Despite rebel appeals to take the skies away from Gaddafi’s forces, no quick action was expected as NATO has made clear it needs wider, United Nations endorsement for such a move.
NATO Secretary-General Anders Fogh Rasmussen said on Thursday that any NATO military action in Libya would have to be based on there being a demonstrable need, a clear mandate and support in the region.
“Any operation we undertake needs to respect three key principles,” Rasmussen said, as NATO defense ministers met to discuss options to respond to the turmoil in Libya. “Firstly there has to be demonstrable need for NATO action, secondly there has to be a clear legal basis, and thirdly there has to be firm regional support.”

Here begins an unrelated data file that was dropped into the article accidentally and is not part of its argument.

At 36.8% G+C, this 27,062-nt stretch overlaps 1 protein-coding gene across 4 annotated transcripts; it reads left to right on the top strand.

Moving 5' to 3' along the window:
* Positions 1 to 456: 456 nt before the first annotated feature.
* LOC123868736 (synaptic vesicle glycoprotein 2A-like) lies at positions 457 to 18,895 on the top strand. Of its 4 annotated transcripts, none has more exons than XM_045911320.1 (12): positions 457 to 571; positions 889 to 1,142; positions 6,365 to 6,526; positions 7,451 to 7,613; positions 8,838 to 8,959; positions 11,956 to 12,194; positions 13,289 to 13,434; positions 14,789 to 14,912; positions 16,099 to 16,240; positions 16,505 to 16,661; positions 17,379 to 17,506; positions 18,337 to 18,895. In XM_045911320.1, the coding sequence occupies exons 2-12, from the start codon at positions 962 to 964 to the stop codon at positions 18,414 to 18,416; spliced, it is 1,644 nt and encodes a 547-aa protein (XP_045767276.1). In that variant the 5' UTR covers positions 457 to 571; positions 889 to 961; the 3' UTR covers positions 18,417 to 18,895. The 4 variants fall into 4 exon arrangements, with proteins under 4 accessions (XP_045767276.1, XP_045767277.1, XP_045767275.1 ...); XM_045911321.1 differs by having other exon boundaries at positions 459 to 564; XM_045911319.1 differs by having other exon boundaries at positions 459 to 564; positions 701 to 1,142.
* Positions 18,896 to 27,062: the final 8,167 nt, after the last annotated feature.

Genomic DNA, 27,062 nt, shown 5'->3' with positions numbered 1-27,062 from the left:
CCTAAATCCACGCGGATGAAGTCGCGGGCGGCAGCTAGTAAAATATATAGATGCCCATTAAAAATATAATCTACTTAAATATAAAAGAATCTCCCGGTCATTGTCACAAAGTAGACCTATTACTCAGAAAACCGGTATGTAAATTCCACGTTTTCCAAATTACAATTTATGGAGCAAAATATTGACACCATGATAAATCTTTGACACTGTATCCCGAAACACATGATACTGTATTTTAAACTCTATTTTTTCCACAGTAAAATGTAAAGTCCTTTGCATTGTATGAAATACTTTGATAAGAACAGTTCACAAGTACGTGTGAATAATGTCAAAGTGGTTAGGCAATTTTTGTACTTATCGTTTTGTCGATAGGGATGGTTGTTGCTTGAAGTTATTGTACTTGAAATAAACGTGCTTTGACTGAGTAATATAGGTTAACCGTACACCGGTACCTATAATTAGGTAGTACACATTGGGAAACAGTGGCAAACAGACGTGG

More than 500 km. east of Tripoli, Gaddafi’s warplanes and gunboats off the Mediterranean coast bombarded rebels Thursday around Ras Lanuf, with projectiles crashing close to a building of the Libyan Emirates Oil Refinery Company.
The New York Times reported that fighters had fled the strategic refinery town after a series of air strikes. Insurgents fired anti-aircraft guns towards warplanes and rockets out to sea towards Gaddafi’s naval forces, but without visible effect.
The rebels also reported an air strike on Brega, another oil port 90 km. east of Ras Lanuf, indicating that Gaddafi loyalists had not only halted a westwards insurgent push in its tracks but were making inroads into the rebels’ eastern centers.
State television said rebels had been ousted from the port and airport of Es-Sider, another oil terminus about 40 km. up the coast west of Ras Lanuf.